Our globetrotting exploration into the growth of legal design see’s us catching up with Marie Potel-Saville of Amurabi. Marie heads up one of France’s most successful ‘legal innovation by design’ agencies.
How did you first come across legal design?
The short answer is lack of resources, digitalization and need for greater efficiency.
I was General Counsel in a US-listed group, in charge of EMEA. My region was undergoing digital transformation at a high pace, such that pretty much everything had to be done within 3-week loops. It created a huge gap between the needs of the business teams I was serving and traditional legal tools (e.g. 50-page long contracts even for minor topics, full of jargon, that required months of negotiations). Not to mention users’ (and lawyers’) frustration.
My first reflex at the time was to turn to tech for a solution. As I explored legal tech and automation, I came across Margaret Hagan’s Legal Design Lab. It almost seemed too good to be true, so I wanted to try and see for myself. After weeks of research, I heard about the Legal Design Summit in Helsinki and registered to the Brainfactory, a 48-hour design sprint just before the summit.
There, I simply felt “home at last“, as I was surrounded by creative, human-centered and action driven legal professionals, designers and technologists from around the world.
The whole process — ideating, co-creating, prototyping and quickly testing made it possible to conceptualize and create clear, usable and engaging legal solutions.
And it worked! Clients were looking at me differently, asking for “more” compliance training (who knew?) and redesigned agreements. As to launching my own legal innovation by design agency, frankly that was a no brainer. I had seen by myself the results provided by the human-centric practice of law, and I just couldn’t do anything else!
How big a movement is legal design in France?
As far as France is concerned, we observe the following: a growing number of LD training providers (but still a limited number of agencies actually delivering redesign projects), a growing number of law firms adopting the language and user-centric positioning – nothing specific compared to the rest of the world.
What’s interesting though is that the 2 highest courts in France (Cour de Cassation and Conseil d’Etat) adopted 18 months ago guidelines for judges on how to make their judgements more accessible to, and easier to understand by citizens. Not quite legal design yet, but this is a first step. Further, the national school for judges (“ENM”) came to us to “train the trainers”: we delivered legal design training to judges in charge of continuous education of judges.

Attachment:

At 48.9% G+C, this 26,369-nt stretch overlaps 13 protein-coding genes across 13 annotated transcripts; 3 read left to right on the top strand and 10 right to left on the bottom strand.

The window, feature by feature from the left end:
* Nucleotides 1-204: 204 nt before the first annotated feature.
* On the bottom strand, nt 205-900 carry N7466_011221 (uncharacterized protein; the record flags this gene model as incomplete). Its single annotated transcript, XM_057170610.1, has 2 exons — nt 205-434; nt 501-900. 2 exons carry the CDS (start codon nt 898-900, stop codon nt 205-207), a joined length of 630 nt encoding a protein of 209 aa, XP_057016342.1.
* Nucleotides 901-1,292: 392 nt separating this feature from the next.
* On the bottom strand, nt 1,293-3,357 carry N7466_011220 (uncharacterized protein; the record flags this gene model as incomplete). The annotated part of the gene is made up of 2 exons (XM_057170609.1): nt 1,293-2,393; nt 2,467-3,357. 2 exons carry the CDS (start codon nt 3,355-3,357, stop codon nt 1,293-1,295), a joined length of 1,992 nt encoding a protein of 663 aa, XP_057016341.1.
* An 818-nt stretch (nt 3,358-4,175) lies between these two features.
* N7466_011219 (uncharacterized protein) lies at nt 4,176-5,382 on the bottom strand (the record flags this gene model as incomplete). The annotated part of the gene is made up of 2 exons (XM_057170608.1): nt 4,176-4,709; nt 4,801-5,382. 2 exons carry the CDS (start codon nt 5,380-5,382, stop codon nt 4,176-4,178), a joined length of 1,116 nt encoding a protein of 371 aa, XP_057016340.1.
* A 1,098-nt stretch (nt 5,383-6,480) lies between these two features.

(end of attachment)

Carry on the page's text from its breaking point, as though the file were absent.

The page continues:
Are there things that you are doing with legal design that are specific to your jurisdiction?
Again, most of our projects are at least EMEA or Asia-wide, if not global. We work a lot to redesign compliance programmes (AML, international sanctions, anti-corruption…) and clients increasingly come to us to design written submissions before French jurisdictions. Interestingly, law firms with which we collaborate on litigation cases receive it so well they want to learn about it.
In addition, we created a user-testing lab, in collaboration with Mathilde da Rocha, PhD in cognitive science. Indeed, user-centered evaluation is a required activity in human-centered design.
In our lab, we developed a whole range of evaluation methods, based on scientifically recognized standards: from mere readability tests to expert audits and eye-tracking if required. Thus, depending on the needs of each project, we’re able to measure engagement, understanding, memorization and even behavioral changes.
Are there any things about your jurisdiction that make it particularly receptive to legal design?
Legal documents have been suffering from a lack of usability for decades if not centuries and that’s universal!
We’re extremely grateful for Marie’s contribution to our mini exploration. It’s not taken us long to establish that legal design has a key role to play in teasing out the much needed innovation and change within the legal industry. Whether that’s actively implementing it to create tangible benefits for end users, or exploring the many ways in which improvements can be made to our own service and the experience people have when they engage with it.
When asked how Marie’s clients had responded to legal design the testimonials came thick and fast which tells us two things, Amurabi are doing a great job, and their clients are loving the way they do it – through legal design.
Marie was also kind enough to share some of their KPI’s with us which we think is hugely valuable and supports the argument that legal design is far more than simply adding colour to law. These are tangible results that prove legal design can offer significant value to the end user.
- Renault have gained 2.5 hours per week per person thanks to our redesigned contractual process
- ICC Belgium improved the understanding of their compliance advocacy document by 60% further to our redesign project
- A global pharmaceutical laboratory divided its lead time for NDA’s by 50% further to our redesign
Theory Vs Practical Application
Legal design is clearly on the uptake, but what’s interesting is there appears to be more people training others how to do it than agencies actually delivering re-design projects for clients. In particular, traditional law firms are more likely to adopt the language and user-centred positioning in their marketing without really delivering on the practical application, which tends to be left to the smaller, boutique ‘agencies’ like us and Amurabi!